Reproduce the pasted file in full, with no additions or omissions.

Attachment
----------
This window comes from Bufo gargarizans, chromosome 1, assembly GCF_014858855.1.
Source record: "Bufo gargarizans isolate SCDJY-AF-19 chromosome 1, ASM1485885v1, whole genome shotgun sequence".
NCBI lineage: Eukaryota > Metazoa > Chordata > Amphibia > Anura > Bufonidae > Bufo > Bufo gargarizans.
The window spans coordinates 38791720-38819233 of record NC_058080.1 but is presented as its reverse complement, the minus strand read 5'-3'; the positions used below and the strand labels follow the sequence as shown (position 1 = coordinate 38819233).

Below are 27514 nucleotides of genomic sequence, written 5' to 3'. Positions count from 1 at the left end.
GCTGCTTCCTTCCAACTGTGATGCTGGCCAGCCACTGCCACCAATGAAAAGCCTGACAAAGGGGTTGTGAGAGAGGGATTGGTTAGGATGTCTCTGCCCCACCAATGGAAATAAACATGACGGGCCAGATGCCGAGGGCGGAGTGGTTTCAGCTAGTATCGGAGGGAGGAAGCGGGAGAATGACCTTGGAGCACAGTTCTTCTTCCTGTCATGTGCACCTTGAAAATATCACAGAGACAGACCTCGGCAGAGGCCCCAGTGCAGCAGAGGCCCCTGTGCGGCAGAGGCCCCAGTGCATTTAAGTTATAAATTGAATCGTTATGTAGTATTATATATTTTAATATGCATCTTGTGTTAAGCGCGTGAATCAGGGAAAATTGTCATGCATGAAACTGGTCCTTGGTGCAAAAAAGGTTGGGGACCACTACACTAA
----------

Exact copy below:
This window comes from Bufo gargarizans, chromosome 1, assembly GCF_014858855.1.
Source record: "Bufo gargarizans isolate SCDJY-AF-19 chromosome 1, ASM1485885v1, whole genome shotgun sequence".
NCBI lineage: Eukaryota > Metazoa > Chordata > Amphibia > Anura > Bufonidae > Bufo > Bufo gargarizans.
The window spans coordinates 38791720-38819233 of record NC_058080.1 but is presented as its reverse complement, the minus strand read 5'-3'; the positions used below and the strand labels follow the sequence as shown (position 1 = coordinate 38819233).

Below are 27514 nucleotides of genomic sequence, written 5' to 3'. Positions count from 1 at the left end.
GCTGCTTCCTTCCAACTGTGATGCTGGCCAGCCACTGCCACCAATGAAAAGCCTGACAAAGGGGTTGTGAGAGAGGGATTGGTTAGGATGTCTCTGCCCCACCAATGGAAATAAACATGACGGGCCAGATGCCGAGGGCGGAGTGGTTTCAGCTAGTATCGGAGGGAGGAAGCGGGAGAATGACCTTGGAGCACAGTTCTTCTTCCTGTCATGTGCACCTTGAAAATATCACAGAGACAGACCTCGGCAGAGGCCCCAGTGCAGCAGAGGCCCCTGTGCGGCAGAGGCCCCAGTGCATTTAAGTTATAAATTGAATCGTTATGTAGTATTATATATTTTAATATGCATCTTGTGTTAAGCGCGTGAATCAGGGAAAATTGTCATGCATGAAACTGGTCCTTGGTGCAAAAAAGGTTGGGGACCACTACACTAA